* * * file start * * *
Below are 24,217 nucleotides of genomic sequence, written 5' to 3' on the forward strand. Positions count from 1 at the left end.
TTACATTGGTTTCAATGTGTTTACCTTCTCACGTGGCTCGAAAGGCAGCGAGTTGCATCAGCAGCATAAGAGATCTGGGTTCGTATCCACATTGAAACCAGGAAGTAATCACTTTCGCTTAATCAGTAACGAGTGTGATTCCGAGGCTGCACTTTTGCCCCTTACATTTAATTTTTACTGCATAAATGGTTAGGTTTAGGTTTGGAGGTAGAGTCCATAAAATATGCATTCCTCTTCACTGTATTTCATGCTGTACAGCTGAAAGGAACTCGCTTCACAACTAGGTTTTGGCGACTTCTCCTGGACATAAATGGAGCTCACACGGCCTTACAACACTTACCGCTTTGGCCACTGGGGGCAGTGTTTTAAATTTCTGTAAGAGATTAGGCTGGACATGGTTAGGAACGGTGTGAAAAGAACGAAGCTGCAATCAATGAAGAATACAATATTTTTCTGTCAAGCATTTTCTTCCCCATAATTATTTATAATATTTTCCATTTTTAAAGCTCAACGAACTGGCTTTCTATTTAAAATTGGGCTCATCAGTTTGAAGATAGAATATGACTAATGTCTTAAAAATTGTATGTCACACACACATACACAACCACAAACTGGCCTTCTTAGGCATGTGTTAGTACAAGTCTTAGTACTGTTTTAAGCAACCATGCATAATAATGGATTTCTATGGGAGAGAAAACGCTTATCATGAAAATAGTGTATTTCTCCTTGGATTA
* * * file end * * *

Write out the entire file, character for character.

Below are 24,217 nucleotides of genomic sequence, written 5' to 3' on the forward strand. Positions count from 1 at the left end.
TTACATTGGTTTCAATGTGTTTACCTTCTCACGTGGCTCGAAAGGCAGCGAGTTGCATCAGCAGCATAAGAGATCTGGGTTCGTATCCACATTGAAACCAGGAAGTAATCACTTTCGCTTAATCAGTAACGAGTGTGATTCCGAGGCTGCACTTTTGCCCCTTACATTTAATTTTTACTGCATAAATGGTTAGGTTTAGGTTTGGAGGTAGAGTCCATAAAATATGCATTCCTCTTCACTGTATTTCATGCTGTACAGCTGAAAGGAACTCGCTTCACAACTAGGTTTTGGCGACTTCTCCTGGACATAAATGGAGCTCACACGGCCTTACAACACTTACCGCTTTGGCCACTGGGGGCAGTGTTTTAAATTTCTGTAAGAGATTAGGCTGGACATGGTTAGGAACGGTGTGAAAAGAACGAAGCTGCAATCAATGAAGAATACAATATTTTTCTGTCAAGCATTTTCTTCCCCATAATTATTTATAATATTTTCCATTTTTAAAGCTCAACGAACTGGCTTTCTATTTAAAATTGGGCTCATCAGTTTGAAGATAGAATATGACTAATGTCTTAAAAATTGTATGTCACACACACATACACAACCACAAACTGGCCTTCTTAGGCATGTGTTAGTACAAGTCTTAGTACTGTTTTAAGCAACCATGCATAATAATGGATTTCTATGGGAGAGAAAACGCTTATCATGAAAATAGTGTATTTCTCCTTGGATTA